BECKET — Beside Route 20 in Becket, a funky cairn of jumbled stones stands on the crest of a hill, capped with a granite block inscribed “1910.” That year, on Sept. 24, officials and motorists piled the stones here to celebrate the opening of the Jacob’s Ladder Trail and mark its highest spot. At the time, this “auto trail” was the nation’s first highway built to convey “horseless carriages” over a mountain range, or so its promoters claimed. Hailed as “the first of the great mountain crossovers,” the road’s official name alluded to a biblical story, Jacob’s dream of angels climbing and descending a stairway to heaven. This all seems grandiose today, considering that the road’s highest elevation — 1,775 feet — measures only thigh-high to the tallest of the White Mountains. But auto trails were designed to promote automobile tourism.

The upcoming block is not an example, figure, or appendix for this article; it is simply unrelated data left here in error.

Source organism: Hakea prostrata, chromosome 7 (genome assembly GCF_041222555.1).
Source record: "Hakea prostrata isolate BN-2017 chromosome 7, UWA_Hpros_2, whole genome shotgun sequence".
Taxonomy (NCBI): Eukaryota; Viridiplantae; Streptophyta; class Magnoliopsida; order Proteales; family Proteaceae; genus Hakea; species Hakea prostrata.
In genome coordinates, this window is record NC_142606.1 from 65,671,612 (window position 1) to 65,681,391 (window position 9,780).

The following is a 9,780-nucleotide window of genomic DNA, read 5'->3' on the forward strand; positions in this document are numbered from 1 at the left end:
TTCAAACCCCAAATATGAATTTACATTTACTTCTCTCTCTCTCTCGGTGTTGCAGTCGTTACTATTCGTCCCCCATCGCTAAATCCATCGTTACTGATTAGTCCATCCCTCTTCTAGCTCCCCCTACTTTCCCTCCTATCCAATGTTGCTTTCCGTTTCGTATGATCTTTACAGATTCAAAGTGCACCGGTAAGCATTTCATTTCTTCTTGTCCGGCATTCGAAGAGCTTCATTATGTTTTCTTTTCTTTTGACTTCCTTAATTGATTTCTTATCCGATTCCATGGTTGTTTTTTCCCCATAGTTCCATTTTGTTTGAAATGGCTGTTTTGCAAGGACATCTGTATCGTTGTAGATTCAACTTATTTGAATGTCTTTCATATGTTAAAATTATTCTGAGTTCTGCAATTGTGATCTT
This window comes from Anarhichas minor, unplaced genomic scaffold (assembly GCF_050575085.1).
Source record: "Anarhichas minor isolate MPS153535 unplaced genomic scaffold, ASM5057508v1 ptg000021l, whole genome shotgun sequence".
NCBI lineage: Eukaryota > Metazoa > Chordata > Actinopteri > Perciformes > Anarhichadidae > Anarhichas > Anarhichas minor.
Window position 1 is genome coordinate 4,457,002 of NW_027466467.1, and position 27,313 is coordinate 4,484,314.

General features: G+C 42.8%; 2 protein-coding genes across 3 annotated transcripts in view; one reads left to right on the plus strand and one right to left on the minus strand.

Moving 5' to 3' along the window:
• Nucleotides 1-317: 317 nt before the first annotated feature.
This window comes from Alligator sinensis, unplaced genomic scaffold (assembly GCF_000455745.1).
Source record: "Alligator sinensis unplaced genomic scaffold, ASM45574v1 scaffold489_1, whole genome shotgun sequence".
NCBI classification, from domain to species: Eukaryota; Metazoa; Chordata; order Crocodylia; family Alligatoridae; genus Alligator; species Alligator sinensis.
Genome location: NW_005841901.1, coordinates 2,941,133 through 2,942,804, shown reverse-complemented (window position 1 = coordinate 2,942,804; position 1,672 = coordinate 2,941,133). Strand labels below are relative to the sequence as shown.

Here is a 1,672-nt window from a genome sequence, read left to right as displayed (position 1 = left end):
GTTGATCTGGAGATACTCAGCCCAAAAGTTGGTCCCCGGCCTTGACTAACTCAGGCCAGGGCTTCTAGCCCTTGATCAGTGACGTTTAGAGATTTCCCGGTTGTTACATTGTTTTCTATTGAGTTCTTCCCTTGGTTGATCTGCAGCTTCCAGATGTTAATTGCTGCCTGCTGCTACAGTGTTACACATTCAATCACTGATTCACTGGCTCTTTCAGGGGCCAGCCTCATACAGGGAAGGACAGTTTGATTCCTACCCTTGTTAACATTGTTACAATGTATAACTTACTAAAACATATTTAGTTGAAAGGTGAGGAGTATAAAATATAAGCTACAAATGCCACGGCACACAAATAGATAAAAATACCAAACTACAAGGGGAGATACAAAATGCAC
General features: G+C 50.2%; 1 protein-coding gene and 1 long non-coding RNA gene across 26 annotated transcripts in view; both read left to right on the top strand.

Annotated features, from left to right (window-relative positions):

From the cairn, not much in the way of settlement or commerce interrupted the view of rolling woods and pastures in 1910. And that was the point: Taking a long car ride into the wilds of the southern Berkshires was a grand adventure.